Sims's central contention is that generic burglary's “building or structure” element does not encompass vehicles, and thus, the Arkansas residential burglary statute sweeps more broadly than generic burglary. The Supreme Court has clearly stated that “[t]he [ACCA] makes burglary a violent felony only if committed in a building or enclosed space (‘generic burglary’), not in a boat or motor vehicle.” Shepard v. United States, 544 U.S. 13, 15-16 (2005) (emphasis added). In Mathis v. United States, the Court considered an Iowa burglary statute that all parties agreed criminalized more conduct than generic burglary. 136 S. Ct. at 2250. The Iowa statute made it a crime to burgle “any building, structure, appurtenances to buildings and structures, land, water or air vehicle, or similar place adapted for overnight accommodation of persons, or occupied by persons for the purpose of carrying on business or other activity therein, or for the storage or safekeeping of anything of value.” See Iowa Code Ann. § 702.12; Mathis, 136 S. Ct. at 2250. The Supreme Court agreed that the Iowa burglary statute was over-inclusive for the simple reason that the burglary statute “reache[d] ․ land, water, or air vehicle[s].” Mathis, 136 S. Ct. at 2250 (emphasis in original). Thus, the Court determined that convictions under the Iowa burglary statute could not serve as ACCA predicate offenses. Id. at 2257.
The Government responds that while the burglary of vehicles does not constitute generic burglary, the Arkansas residential burglary statute applies only to vehicles “[i]n which any person lives” or “[t]hat [are] customarily used for overnight accommodation,” see Ark. Code Ann. § 5-39-101(4)(A), and therefore, Arkansas residential burglary criminalizes conduct that is “the same as, or narrower than ․ the generic offense,” see Descamps, 133 S. Ct. at 2281. The Government's argument is not an unreasonable one as this issue has divided circuit courts. Compare United States v. Spring, 80 F.3d 1450, 1461-62 (10th Cir. 1996) (holding burglary of vehicles “adapted for the overnight accommodation of persons” constitutes generic burglary) (cited approvingly in United States v. Patterson, 561 F.3d 1170, 1173 (10th Cir. 2009), with United States v. White, 836 F.3d 437, 444-46 (4th Cir. 2016) (concluding a statute criminalizing burglary of “vehicle[s] primarily designed for human habitation and occupancy” sweeps more broadly than generic burglary), and United States v. Grisel, 488 F.3d 844, 850-51 (9th Cir. 2007) (en banc) (ruling that burglary of “any booth, vehicle, boat, aircraft, or other structure adapted for overnight accommodation of persons or for carrying on business therein” falls outside generic burglary). We are not, however, writing on a blank slate, as our decision in United States v. Lamb, 847 F.3d 928 (8th Cir. 2017), forecloses the Government's argument.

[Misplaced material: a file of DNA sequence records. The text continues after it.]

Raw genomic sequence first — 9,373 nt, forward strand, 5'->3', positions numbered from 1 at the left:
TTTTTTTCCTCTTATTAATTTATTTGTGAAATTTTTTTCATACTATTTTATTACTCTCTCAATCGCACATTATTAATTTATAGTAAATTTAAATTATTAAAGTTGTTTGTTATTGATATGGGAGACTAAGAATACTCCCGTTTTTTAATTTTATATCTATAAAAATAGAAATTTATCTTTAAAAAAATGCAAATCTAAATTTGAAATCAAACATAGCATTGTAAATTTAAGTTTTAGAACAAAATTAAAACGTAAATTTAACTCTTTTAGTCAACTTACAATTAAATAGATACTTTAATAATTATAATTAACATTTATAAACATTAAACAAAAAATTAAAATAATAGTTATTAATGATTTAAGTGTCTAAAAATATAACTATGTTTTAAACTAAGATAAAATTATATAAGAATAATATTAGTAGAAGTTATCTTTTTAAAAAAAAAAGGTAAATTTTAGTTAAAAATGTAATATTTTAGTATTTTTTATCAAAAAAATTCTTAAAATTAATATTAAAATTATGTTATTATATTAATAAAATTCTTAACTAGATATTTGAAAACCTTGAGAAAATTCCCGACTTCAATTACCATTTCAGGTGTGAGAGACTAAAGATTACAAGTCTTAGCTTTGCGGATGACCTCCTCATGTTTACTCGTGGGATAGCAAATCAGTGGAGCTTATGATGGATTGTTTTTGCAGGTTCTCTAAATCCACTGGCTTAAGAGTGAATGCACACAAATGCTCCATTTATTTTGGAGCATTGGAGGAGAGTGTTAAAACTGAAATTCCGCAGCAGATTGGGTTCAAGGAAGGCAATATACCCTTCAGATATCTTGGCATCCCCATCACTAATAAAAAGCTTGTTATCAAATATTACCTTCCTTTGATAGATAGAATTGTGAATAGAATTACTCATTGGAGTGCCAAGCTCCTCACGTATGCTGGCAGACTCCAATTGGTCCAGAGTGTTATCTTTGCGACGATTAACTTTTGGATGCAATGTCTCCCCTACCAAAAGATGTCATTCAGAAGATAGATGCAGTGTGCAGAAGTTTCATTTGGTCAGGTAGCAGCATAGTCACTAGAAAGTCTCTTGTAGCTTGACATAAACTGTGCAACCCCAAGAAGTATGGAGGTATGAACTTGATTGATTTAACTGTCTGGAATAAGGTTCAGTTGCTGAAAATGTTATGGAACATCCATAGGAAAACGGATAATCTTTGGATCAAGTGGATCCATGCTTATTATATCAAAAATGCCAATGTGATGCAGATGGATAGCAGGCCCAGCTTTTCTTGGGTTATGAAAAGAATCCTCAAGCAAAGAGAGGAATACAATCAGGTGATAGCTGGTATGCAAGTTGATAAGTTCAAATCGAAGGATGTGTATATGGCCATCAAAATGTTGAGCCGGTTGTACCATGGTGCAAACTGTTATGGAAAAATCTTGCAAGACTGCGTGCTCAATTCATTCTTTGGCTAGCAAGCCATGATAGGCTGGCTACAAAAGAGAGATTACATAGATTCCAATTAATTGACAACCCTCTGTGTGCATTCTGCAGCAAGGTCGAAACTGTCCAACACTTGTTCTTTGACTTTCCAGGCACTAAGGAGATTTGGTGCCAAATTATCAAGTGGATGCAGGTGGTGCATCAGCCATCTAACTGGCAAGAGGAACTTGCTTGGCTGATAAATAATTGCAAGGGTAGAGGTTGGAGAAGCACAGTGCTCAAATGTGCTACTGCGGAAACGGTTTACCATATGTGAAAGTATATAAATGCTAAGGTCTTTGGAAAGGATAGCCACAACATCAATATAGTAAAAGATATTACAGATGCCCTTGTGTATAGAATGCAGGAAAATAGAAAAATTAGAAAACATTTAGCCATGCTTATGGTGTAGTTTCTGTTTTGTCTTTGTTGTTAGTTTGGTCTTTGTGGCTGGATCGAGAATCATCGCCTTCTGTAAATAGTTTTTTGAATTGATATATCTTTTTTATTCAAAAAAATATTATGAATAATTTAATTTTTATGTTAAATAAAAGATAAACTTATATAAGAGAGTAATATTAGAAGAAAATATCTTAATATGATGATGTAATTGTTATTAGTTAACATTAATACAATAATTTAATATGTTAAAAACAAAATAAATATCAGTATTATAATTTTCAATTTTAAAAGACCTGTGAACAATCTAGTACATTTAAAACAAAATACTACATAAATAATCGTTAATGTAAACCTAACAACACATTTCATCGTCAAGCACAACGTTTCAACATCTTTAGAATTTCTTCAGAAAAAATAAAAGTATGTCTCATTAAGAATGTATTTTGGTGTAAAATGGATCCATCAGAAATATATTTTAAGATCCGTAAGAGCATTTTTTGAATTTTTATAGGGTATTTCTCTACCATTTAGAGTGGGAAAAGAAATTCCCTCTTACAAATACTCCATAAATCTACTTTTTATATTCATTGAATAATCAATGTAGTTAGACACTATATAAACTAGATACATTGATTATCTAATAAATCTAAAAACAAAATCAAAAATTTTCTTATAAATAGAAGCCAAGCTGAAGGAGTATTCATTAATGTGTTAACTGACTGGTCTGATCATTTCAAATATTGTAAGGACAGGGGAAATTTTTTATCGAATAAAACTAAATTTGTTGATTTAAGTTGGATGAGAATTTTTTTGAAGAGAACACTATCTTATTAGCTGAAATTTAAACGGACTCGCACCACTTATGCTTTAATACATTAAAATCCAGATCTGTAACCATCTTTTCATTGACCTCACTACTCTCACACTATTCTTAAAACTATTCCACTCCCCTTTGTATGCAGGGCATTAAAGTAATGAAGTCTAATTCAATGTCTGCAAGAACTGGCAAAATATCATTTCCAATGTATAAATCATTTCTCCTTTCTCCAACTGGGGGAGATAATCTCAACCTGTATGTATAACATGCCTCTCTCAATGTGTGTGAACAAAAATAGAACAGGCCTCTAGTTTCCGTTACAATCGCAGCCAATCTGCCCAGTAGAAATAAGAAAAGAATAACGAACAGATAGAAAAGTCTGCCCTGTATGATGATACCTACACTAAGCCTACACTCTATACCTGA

In Lamb, we analyzed a Wisconsin statute that criminalized, among other things, the burglary of “[a] motor home or other motorized type of home or a trailer home, whether or not any person is living in such home.” Lamb, 847 F.3d at 931. We concluded “[w]ithout question, [the statute], viewed as a whole, encompasses a broader range of conduct than generic burglary as defined in Taylor, such as burglary of ․ motor homes.” Id. Wisconsin's statute criminalizing the burglary of a “motor home” is equivalent to Arkansas's residential burglary statute, which criminalizes the burglary of vehicles where people live or that are customarily used for overnight accommodations. See White, 836 F.3d at 445-46; see also Grisel, 488 F.3d at 851 n.5. And just as it was inconsequential that Wisconsin's statute limited burglary to motor homes, it is inconsequential that Arkansas's statute confines residential burglary to vehicles “[i]n which any person lives” or “[t]hat [are] customarily used for overnight accommodation.” Ark. Code Ann. § 5-39-101(4)(A); see also United States v. Forrest, 611 F.3d 908, 913 (8th Cir. 2010) (finding a Colorado burglary statute was categorically broader than generic burglary because it covered vehicles adapted for overnight accommodations). We therefore conclude that Arkansas residential burglary categorically sweeps more broadly than generic burglary.
Accordingly, Sims's Arkansas residential burglary convictions do not qualify as ACCA predicate offenses. We thus vacate Sims's sentence and remand for resentencing.
GRUENDER, Circuit Judge.